They might not be the most fragrant sleeping companions, but if you have to spend a freezing night in the open, the farm dogs are definitely man's best friend, says Otago farmer Dave McLean.
And he should know. A day snowraking and mustering sheep with his wife Anne Nielsen on their Lowburn Station property ''turned to custard'' on Wednesday.
They had been dropped off by helicopter on Mt Pisa to rescue about 100 sheep stuck in deep snow.
The couple split up, moving separate mobs of sheep ''and the plan was to do that and then walk merrily home'', Mr McLean said last night.
It took far longer than expected. Ms Nielsen contacted emergency services at 9pm after her husband failed to return home.
She spent a sleepless night after police launched a search for the 64-year-old, using a helicopter equipped with night-vision gear.
Just as the search was about to be ramped up yesterday morning, and while she was talking to Wanaka police on the phone, her husband walked through the door of their home, oblivious to all the drama.
''It was quite an emotional moment,'' she said. The trek home was further than he realised.
''I worked for probably three or four hours on a snowdrift to get this mob of sheep down the ridge and then I turned around and the dogs had a silly grin on their faces and the sheep were back where they started, on the top, so I lost a lot of time,'' Mr McLean said.
He walked for many kilometres ''and the cold kept me going once I realised I wasn't going to make it home that night''.
Mr McLean carried on for a couple of hours after darkness fell.
Eventually, he found somewhere below the snowline to sleep for the night, under a tree. That was where his two farm dogs redeemed themselves.
''You're doing pretty well in the open if you've got a couple of dogs. It was well below freezing - pretty chilly, but they kept me warm.
"They are not exactly pleasant to snuggle into though, as you can imagine. They don't smell too good.''
During the evening, he thought he heard the neighbours' frost-fighting windmills going. He realised later it had been the helicopter searching for him.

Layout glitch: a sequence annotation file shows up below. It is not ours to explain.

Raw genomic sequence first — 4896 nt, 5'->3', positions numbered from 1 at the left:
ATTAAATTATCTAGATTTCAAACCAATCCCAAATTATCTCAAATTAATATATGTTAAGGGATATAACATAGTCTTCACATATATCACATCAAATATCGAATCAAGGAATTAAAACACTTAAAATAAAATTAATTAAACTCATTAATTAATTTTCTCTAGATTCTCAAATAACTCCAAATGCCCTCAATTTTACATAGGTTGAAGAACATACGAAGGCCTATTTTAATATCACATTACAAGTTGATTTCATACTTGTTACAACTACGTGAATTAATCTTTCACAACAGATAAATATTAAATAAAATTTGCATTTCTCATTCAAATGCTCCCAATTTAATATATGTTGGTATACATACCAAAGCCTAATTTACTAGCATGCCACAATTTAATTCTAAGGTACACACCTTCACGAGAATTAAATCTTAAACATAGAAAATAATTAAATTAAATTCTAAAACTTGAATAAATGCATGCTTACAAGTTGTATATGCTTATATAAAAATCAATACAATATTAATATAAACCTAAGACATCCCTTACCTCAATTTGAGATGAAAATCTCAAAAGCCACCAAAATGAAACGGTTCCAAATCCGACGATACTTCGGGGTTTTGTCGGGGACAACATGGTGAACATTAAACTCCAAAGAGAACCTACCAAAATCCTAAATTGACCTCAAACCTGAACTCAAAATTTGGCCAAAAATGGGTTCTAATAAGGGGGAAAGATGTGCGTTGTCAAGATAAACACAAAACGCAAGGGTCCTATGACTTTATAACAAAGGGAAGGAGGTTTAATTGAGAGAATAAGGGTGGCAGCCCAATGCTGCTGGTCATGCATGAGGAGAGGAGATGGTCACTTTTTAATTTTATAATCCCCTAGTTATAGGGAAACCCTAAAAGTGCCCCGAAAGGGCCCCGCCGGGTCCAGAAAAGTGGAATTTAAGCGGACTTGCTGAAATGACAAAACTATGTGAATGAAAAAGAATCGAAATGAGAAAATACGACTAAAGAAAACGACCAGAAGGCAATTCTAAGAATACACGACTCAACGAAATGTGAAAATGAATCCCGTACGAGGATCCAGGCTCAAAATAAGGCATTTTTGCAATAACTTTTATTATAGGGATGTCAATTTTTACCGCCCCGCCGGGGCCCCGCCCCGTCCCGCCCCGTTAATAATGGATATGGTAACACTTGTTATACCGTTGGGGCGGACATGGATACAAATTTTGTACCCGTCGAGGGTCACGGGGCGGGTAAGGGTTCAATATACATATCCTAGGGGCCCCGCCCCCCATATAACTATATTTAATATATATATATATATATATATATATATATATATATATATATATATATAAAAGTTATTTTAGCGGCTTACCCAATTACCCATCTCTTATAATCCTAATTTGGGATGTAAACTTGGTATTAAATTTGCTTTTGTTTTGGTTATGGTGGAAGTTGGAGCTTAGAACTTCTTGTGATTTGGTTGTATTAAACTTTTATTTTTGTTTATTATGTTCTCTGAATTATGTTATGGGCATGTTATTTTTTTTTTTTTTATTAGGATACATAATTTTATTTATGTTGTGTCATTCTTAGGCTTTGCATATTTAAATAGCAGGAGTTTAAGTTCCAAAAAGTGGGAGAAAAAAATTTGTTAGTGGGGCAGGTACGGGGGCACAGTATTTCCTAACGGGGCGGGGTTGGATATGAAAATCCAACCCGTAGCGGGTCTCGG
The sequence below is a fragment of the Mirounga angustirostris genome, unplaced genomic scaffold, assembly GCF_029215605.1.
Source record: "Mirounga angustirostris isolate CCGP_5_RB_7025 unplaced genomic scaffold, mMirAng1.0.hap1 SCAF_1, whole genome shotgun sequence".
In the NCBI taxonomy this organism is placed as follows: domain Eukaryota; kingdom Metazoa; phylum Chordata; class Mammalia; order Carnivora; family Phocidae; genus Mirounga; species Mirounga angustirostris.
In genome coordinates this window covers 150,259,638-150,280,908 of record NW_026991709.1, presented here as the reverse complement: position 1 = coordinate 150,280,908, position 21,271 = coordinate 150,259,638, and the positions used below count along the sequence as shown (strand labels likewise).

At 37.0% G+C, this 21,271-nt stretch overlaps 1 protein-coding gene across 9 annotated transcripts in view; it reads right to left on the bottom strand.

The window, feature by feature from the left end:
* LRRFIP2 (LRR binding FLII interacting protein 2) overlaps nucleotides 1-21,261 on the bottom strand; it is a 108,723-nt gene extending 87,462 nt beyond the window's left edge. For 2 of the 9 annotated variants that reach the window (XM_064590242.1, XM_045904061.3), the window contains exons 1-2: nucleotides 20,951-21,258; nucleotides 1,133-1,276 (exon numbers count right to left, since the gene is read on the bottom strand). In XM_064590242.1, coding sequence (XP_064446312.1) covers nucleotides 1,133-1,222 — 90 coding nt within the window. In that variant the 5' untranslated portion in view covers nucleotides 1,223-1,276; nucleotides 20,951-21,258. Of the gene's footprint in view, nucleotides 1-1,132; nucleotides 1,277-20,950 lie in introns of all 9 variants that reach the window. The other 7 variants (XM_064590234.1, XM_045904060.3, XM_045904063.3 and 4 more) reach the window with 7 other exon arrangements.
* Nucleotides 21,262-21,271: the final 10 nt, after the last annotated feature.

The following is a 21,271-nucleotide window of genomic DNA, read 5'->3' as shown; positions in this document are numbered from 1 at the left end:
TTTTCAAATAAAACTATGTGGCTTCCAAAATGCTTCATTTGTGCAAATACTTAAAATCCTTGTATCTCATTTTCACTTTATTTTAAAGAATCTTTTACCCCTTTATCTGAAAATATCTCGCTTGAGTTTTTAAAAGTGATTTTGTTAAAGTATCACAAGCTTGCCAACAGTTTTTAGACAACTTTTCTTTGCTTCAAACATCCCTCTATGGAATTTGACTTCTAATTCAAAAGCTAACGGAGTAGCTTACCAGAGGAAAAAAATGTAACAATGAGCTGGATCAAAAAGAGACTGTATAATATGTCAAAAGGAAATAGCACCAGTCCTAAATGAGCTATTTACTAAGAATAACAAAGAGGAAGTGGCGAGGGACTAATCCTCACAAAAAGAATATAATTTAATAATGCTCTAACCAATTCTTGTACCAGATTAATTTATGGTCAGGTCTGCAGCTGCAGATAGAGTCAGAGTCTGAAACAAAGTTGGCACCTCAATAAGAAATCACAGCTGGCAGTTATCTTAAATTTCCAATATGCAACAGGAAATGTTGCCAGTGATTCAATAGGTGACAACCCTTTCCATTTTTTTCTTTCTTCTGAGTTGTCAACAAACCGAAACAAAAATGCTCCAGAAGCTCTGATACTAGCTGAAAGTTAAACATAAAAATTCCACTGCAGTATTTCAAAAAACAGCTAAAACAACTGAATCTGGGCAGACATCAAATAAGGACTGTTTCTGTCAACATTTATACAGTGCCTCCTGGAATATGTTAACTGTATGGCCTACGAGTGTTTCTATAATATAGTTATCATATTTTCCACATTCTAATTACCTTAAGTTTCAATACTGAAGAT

He was embarrassed to learn about the search but thankful so many volunteers, along with the police, had turned up to help.
''I feel a bit silly that they were looking for some silly bugger that was curled up under a tree, and I'll probably get a bit of ribbing from my mates,'' Mr McLean said.
''I'm grateful too, though. When you're up there in the high country, if you stuff up, there's not much chance ...''
He was dressed in warm clothes and he and his wife each had ''line of sight'' radios that worked for up to 2-3km.
Cellphone and radio reception was patchy and although he left messages on the radio for his wife, to say he was OK, she did not receive them.
The batteries in his headlamp also died after a few hours.
''I should've had spare batteries with me and we've got personal locator beacons too, at home, but usually only take them if we are out on our own mustering.''
Wanaka police search and rescue incident controller Senior Constable Mike Johnston said Mr McLean was a ''very hardy, capable, high country farmer'' who got ''caught out in the conditions'' because of the amount of snow.
The couple had both taken the right actions, Ms Nielsen in contacting emergency services and Mr McLean in taking cover and staying in one place after dark.
A new team of searchers, land and air crew, were about to start the second stage of the search at dawn yesterday and were being briefed when Mr McLean arrived back at his home, safe and well, Snr Const Johnston said.
Mr McLean was ''straight back into it'' after arriving home yesterday morning, drafting and shifting mobs of sheep to the winter blocks.
He was looking forward to a ''nice big fat gin and tonic - and maybe a bath'' last night and said his two farm dogs had been rewarded for their efforts with an extra bone or two.